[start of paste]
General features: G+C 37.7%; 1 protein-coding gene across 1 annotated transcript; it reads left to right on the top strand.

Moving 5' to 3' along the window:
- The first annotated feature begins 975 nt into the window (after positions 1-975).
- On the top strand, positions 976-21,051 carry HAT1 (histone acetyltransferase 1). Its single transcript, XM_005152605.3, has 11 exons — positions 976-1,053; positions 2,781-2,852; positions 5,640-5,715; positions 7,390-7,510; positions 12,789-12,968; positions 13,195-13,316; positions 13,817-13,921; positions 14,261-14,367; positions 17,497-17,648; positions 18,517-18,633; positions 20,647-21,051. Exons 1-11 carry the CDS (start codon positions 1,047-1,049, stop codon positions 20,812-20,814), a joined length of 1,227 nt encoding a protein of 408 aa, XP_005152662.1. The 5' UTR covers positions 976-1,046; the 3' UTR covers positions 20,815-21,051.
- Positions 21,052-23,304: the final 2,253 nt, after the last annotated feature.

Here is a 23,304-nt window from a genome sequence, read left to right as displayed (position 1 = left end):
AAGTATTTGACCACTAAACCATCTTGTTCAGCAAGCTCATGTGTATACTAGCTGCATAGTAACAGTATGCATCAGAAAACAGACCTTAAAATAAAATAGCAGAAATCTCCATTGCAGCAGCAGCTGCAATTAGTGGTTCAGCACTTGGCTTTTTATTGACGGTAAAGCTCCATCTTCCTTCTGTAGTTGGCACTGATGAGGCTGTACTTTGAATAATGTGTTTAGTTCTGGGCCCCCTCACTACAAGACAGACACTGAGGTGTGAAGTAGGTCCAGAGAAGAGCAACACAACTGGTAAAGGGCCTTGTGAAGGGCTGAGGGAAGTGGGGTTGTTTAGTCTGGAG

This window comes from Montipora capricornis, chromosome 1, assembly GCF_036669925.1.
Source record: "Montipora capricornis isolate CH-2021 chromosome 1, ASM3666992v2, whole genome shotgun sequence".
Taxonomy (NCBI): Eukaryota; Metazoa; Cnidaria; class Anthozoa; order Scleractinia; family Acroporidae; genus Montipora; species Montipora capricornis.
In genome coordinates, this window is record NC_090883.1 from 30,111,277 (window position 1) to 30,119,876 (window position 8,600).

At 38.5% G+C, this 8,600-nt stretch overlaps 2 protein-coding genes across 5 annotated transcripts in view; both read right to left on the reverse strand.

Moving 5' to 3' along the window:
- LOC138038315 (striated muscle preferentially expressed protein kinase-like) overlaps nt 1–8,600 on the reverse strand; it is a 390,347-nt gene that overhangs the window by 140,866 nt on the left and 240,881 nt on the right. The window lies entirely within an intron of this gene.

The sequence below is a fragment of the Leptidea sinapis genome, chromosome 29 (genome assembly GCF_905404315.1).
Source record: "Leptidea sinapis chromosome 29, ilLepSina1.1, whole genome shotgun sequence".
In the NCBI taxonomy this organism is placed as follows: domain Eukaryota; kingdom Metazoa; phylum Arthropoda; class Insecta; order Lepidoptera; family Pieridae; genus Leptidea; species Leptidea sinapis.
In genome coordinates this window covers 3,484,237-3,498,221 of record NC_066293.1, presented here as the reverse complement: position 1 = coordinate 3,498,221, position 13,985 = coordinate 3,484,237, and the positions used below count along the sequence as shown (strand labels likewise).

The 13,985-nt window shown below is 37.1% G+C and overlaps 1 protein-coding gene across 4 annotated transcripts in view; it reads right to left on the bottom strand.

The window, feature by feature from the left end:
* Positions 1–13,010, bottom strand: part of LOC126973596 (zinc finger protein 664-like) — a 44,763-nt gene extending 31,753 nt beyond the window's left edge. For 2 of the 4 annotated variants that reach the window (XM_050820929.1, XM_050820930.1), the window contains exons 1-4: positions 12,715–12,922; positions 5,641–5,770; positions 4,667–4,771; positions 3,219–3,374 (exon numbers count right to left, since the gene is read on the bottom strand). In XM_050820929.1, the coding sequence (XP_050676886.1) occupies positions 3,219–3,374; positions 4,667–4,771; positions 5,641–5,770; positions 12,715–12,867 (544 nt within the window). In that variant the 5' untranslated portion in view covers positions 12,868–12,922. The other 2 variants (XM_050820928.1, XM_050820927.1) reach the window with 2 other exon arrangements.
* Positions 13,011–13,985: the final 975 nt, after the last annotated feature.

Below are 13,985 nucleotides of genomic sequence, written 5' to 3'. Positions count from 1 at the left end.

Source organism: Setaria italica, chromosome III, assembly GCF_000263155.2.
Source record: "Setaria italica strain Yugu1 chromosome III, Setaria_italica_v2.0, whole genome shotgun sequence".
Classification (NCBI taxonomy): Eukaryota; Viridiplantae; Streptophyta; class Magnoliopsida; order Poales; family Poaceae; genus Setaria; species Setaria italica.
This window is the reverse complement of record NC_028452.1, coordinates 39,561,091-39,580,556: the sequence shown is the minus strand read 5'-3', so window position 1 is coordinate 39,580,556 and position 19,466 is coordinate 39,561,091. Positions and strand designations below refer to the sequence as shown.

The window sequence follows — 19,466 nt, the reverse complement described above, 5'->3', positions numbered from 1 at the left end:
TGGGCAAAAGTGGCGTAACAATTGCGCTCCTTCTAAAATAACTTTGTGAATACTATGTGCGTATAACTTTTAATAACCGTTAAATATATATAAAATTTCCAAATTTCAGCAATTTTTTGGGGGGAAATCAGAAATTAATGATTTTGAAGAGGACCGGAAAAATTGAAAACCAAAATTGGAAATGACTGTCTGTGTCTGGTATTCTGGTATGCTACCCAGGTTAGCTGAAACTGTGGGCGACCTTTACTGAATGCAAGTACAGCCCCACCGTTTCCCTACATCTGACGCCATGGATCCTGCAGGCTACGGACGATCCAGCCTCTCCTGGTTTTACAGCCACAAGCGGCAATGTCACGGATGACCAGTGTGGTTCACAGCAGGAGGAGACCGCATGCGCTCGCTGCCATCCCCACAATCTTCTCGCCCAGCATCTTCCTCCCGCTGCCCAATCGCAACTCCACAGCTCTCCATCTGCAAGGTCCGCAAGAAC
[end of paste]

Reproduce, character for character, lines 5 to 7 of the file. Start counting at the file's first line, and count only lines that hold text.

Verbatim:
- Positions 21,052-23,304: the final 2,253 nt, after the last annotated feature.

Here is a 23,304-nt window from a genome sequence, read left to right as displayed (position 1 = left end):
AAGTATTTGACCACTAAACCATCTTGTTCAGCAAGCTCATGTGTATACTAGCTGCATAGTAACAGTATGCATCAGAAAACAGACCTTAAAATAAAATAGCAGAAATCTCCATTGCAGCAGCAGCTGCAATTAGTGGTTCAGCACTTGGCTTTTTATTGACGGTAAAGCTCCATCTTCCTTCTGTAGTTGGCACTGATGAGGCTGTACTTTGAATAATGTGTTTAGTTCTGGGCCCCCTCACTACAAGACAGACACTGAGGTGTGAAGTAGGTCCAGAGAAGAGCAACACAACTGGTAAAGGGCCTTGTGAAGGGCTGAGGGAAGTGGGGTTGTTTAGTCTGGAG